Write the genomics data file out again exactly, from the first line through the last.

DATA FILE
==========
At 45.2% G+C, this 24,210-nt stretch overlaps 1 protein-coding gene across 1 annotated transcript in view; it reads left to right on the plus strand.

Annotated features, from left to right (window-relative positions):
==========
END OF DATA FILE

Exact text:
At 45.2% G+C, this 24,210-nt stretch overlaps 1 protein-coding gene across 1 annotated transcript in view; it reads left to right on the plus strand.

Annotated features, from left to right (window-relative positions):